Peach upside-down cornmeal skillet cake (bye bye, CA!)
So. It doesn’t really feel any different, really. We loaded up our stuff, we drove away, we unloaded our stuff, we set up our bed in a completely new room in a new city in a new state, and soon we’ll even leave that. We drank beer at lunch today (on a Wednesday!), and if I didn’t check my email for another five days there’s not really anything that could happen to me.
But nothing feels significantly different. It’s kind of like when we got married, and I took the fact that absolutely nothing felt different as a good sign (a very good sign – but we’ll save more on that for some future installation of Bowen’s Thoughts on Marriage). And this time, as we went through the motions of leaving, I kept telling myself to feel something BIG – like when we ate at our favorite bakery for the last time, and when we spent our last evening on campus, and when we handed over the keys to our house. (Funny story about that, below.) But everything just felt kind of … normal, and I’m taking that as a good sign that all of this is happening at the right time. When I’ve tried to force myself to see the significance of everything, I just see this sort of satiny, infinite ribbon spreading out ahead of me – I think it represents time, maybe? Or freedom? Something like that. I’m not really sure why I picture the next year as a ribbon, but in any case I have this really strong visual that I don’t understand but that I associate with positive feelings, certainly. (Or maybe it’s guilt at all that perfectly good leftover double-sided satin wedding ribbon I threw out as we cleaned out our house.)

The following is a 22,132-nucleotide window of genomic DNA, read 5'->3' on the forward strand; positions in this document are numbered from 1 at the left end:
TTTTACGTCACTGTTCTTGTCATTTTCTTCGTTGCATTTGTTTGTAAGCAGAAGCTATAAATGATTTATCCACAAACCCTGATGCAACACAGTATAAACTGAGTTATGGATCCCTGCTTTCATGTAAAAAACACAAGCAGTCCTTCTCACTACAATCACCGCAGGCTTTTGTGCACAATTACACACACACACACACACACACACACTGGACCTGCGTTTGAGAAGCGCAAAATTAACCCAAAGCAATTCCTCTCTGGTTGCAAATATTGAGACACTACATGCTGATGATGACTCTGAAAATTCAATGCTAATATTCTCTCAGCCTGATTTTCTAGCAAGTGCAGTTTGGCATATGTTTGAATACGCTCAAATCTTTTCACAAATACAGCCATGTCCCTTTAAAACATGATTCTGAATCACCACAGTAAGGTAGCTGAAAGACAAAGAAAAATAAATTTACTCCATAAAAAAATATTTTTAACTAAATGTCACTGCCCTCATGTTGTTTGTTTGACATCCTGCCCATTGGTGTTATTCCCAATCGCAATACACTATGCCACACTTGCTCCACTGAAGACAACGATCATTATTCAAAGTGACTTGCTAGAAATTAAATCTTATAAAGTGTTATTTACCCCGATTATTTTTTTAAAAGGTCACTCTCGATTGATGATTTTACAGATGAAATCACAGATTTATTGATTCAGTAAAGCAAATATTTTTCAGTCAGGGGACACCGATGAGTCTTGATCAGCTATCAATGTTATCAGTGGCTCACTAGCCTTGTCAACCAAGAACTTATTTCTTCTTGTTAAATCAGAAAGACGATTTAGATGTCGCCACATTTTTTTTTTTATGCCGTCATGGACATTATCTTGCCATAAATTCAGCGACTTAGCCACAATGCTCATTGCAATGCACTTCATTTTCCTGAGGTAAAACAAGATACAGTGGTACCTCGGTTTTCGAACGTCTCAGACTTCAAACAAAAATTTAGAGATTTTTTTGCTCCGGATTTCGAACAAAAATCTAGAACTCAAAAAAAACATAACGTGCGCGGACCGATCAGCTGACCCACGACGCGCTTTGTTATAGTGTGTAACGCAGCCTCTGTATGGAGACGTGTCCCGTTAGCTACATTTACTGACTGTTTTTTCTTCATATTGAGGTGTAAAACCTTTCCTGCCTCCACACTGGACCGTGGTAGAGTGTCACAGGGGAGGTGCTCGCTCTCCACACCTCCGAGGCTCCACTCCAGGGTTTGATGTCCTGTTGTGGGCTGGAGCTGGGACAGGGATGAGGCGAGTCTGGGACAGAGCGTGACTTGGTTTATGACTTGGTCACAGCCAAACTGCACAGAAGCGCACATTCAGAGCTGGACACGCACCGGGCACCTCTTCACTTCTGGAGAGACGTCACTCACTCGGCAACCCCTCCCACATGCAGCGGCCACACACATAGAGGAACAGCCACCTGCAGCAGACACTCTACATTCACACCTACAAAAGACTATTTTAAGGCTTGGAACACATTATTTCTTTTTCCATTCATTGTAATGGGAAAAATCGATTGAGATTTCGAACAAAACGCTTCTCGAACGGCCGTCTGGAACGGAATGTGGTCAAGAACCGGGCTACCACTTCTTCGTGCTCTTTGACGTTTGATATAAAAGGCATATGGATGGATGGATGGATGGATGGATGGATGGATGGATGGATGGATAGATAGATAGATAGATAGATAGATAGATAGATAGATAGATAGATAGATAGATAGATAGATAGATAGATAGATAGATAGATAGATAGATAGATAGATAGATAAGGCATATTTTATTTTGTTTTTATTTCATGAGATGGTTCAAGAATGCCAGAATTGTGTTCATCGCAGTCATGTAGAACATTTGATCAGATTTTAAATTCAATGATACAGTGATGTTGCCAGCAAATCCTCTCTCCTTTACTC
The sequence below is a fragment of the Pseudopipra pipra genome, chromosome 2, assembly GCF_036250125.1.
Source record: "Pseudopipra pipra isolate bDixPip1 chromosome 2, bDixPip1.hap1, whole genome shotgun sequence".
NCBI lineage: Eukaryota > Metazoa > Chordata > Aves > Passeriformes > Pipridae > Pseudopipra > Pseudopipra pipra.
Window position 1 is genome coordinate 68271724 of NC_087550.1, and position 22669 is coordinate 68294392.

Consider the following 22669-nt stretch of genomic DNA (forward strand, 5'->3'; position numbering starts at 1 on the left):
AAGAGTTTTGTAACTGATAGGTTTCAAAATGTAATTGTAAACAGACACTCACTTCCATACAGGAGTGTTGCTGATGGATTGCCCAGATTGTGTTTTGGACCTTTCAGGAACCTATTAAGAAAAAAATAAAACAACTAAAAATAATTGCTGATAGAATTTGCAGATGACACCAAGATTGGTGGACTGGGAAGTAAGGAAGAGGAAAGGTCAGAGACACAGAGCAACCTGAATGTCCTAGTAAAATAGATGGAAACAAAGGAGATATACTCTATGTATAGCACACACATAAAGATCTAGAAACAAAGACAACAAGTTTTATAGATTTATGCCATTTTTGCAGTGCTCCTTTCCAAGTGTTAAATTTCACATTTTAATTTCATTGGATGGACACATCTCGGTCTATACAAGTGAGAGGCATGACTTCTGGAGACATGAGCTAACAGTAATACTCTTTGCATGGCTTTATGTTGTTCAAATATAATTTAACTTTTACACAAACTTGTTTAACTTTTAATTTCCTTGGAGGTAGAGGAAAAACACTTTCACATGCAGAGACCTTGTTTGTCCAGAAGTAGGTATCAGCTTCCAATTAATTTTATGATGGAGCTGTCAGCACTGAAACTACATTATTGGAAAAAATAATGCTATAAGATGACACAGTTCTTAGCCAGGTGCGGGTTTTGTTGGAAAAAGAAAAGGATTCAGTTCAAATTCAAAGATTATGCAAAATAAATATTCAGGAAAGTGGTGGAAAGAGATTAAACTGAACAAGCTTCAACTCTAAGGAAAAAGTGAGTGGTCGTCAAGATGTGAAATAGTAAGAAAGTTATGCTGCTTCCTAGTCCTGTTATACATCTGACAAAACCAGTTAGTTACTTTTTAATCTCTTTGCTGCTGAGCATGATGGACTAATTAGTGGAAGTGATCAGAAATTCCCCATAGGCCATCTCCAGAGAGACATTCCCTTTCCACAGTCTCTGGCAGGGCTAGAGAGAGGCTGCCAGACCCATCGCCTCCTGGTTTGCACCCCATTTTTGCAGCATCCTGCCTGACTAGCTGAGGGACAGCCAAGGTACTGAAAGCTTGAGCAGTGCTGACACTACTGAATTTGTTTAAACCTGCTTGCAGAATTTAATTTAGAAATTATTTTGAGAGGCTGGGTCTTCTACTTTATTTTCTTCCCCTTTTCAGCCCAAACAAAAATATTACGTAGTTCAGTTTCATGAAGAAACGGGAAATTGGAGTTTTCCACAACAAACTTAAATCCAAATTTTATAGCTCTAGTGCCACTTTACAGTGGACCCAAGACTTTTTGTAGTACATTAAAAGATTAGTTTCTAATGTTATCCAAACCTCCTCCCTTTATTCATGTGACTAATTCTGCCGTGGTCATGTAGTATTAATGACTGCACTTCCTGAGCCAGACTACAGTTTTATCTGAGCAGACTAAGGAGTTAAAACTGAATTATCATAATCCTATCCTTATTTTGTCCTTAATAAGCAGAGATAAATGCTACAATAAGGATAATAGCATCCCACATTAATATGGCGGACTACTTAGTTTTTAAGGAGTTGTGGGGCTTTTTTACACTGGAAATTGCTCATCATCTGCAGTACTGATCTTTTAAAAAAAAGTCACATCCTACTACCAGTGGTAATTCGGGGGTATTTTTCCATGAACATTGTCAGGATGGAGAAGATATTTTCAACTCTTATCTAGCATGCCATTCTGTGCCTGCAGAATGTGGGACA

So since I apparently don’t need to spend any time “transitioning,” I just get to focus on doing everything that catches my eye as worthwhile or fun or interesting (as long as it doesn’t cost too much money). Which at the moment means enjoying summer, especially a summer a little more temperate than our Previous Place of Living. We’re in Eugene for the next 10 days or so, including a few days working at the Oregon Country Fair, plenty of time in the backyard, some exploring of what we’re hearing is a pretty fantastic new “Brewery District” in town (more on that next week, I’m hoping), and lots of summer fruit.
When we left Southern California, stone fruit was entering the height of its season, and we got in just a couple of weeks of peaches, nectarines, and a few plums. I baked a peach upside-down cornmeal skillet cake to take to dinner at a friend’s house in Laguna Beach – our last visit to the beach before we left – and it was a perfect end to a summer dinner.
I originally picked out this recipe because of a few peaches in the fridge quickly entering their softest phase of life, and knew I had to post it here because of its incredible resemblance to the cornmeal cookies I posted recently. A little less flour, a little more cornmeal, half the amount of butter, and the addition of just under a cup of buttermilk makes cookies a cake, apparently. Substitute a lime glaze for sliced peaches and caramel, and you have a beautiful, elegantly simple and rustic dessert.
The cornmeal, the skillet, and the whole upside-down business make for a crispy edge on each piece of cake, with a soft interior and a gooey, sweet caramel glaze. The peaches and the cake sort of melt into each other on the top, making those fruit-adjacent bits of cake particularly delicious.
You can easily make this cake with any sort of soft fruit you have in the house, particularly stone fruits and berries. The peaches go especially well with the caramel sauce, I think, but I’m sure other fruits would be great too.